Bee Smart FAQs-Hive Management

Hive Management

Beekeepers have been known to use re-queening as an effective method to reduce swarming. It is also considered to help increase the chances of Winter survival. Re-queening has been thought to be effective in dealing with certain brood diseases (sacbrood, European Foul Brood, chalkbrood). Some beekeepers re-queen to gain larger forager populations for increased honey yields. Re-queening is also a known method of changing the colony temperament if the bees become too ornery.
According to Clarence Collison, Entomology professor, Extension Program Director, Beekeeper and Author of the "A Closer Look" column in Bee Culture Magazine, honey production is most dependent on colony strength, floral sources and local weather over hive management techniques.
There are about 7 definitions of what "Organic" is. The one beekeeping is concerned with the most is the scientific or biological definition. That being, to emulate, mimic or imitate the natural behavior or physiology of another living creature as a learned response or method. For beekeepers, the objective is to emulate or imitate the successful behaviors and conditions by feral bees.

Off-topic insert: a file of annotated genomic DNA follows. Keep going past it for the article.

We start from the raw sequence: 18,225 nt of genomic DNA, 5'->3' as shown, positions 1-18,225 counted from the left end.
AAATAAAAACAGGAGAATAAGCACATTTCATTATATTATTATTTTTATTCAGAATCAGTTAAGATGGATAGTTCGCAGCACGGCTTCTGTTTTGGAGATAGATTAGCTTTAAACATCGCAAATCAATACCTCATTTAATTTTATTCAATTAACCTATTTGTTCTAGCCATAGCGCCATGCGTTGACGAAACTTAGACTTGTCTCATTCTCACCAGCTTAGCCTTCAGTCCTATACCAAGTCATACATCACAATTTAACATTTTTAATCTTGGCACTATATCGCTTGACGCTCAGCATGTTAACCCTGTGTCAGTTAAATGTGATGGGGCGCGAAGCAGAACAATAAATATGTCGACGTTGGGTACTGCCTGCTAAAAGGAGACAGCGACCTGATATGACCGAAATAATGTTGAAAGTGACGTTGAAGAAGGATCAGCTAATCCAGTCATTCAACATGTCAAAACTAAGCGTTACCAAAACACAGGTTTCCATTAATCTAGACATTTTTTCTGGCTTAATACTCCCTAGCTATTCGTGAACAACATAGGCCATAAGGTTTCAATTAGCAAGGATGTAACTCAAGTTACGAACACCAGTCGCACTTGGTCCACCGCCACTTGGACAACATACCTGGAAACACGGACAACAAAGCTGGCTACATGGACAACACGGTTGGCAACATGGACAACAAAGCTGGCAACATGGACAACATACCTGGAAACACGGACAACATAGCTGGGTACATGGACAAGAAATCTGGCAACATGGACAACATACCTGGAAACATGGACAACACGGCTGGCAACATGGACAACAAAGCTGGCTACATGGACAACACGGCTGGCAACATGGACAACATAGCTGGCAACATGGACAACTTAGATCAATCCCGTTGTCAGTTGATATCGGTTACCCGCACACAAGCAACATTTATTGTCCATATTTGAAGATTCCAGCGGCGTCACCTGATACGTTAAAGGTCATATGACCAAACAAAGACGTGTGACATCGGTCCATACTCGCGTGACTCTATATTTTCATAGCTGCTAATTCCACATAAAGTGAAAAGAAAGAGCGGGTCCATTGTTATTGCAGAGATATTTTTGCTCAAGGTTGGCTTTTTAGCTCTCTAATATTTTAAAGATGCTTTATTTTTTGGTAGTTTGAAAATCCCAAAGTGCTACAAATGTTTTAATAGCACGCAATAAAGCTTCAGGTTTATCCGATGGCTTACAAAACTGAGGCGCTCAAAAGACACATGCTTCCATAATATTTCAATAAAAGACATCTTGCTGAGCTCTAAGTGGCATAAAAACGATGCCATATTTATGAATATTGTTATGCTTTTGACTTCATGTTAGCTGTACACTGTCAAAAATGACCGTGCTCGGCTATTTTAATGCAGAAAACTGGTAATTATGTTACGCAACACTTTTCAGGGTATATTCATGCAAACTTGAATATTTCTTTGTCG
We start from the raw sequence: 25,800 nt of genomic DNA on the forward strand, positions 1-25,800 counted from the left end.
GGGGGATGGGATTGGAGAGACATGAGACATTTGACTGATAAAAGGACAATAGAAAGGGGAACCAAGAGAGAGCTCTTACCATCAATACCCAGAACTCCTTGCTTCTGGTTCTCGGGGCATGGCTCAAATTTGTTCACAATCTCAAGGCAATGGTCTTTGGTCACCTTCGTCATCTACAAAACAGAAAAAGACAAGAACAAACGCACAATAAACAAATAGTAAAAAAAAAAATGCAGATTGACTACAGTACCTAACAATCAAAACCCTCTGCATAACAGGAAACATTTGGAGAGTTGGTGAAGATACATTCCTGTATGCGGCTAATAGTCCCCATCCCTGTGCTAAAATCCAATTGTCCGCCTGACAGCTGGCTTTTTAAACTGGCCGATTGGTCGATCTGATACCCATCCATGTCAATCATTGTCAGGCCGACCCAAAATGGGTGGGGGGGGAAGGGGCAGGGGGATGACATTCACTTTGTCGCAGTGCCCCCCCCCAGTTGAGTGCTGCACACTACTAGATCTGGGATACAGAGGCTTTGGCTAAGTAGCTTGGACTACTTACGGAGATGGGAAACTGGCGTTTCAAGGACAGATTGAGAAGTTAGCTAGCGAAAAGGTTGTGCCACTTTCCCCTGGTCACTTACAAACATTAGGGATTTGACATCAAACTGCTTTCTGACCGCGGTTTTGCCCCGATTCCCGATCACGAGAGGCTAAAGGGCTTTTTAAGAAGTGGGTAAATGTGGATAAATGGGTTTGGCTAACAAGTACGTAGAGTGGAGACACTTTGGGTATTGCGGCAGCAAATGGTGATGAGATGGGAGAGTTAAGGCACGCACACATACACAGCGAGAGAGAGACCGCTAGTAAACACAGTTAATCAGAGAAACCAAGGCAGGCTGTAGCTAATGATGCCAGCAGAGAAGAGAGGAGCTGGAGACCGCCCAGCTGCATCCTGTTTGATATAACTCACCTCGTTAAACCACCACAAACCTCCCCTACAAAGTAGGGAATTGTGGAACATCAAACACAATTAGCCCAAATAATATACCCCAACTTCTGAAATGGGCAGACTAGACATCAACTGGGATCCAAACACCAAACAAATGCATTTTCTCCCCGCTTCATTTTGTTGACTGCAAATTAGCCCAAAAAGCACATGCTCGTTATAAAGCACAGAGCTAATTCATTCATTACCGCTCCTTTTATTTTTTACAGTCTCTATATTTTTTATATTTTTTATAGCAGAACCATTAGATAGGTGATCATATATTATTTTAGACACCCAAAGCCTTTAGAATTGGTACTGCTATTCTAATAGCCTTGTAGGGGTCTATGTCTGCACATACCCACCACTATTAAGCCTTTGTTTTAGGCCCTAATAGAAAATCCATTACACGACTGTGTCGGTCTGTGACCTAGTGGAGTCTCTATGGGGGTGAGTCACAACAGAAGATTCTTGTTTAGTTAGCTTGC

When it comes to feeding bees, people have asked if and what they should feed to bees in the Spring. My answer is, it depends on both counts. On "If" to feed, the question comes down to, for me, what are the available resources at hand for bees to forage on immediately and what are the circumstances of the bees as you hived them. For example, did the bees come from packages with nearly nothing left in the sugar syrup can? Are they a "dry" swarm that was captured? If they come from a situation like either of those then the bees need to have access to nectar and/or honey immediately in order to build their nest. If the bees came from hives, nucs or "wet" swarms well fed with stores to hold them for a few days, then they should have what they need to start up right away and not require feeding. As to If the weather at the time of hiving the bees doesn't allow for foraging or nectar/pollen production then again, depending on acces to stores, the bees may likely need to be fed. As to what to feed, if they need to be fed? Sugar syrup is usually the beekeepeer's solution. a 1:1 ratio, (I prefer 1 lb of water to 1 lb of sugar) is a close enough approximation to nectar to get them through till good foraging is available. If you haven't had the time or unsure how to make or just don't want to make sugar syrup, you can use the premade Hummingbird feed syrup that can be purchased at pet stores and home improvement centers all around. Be sure to use the clear soution though.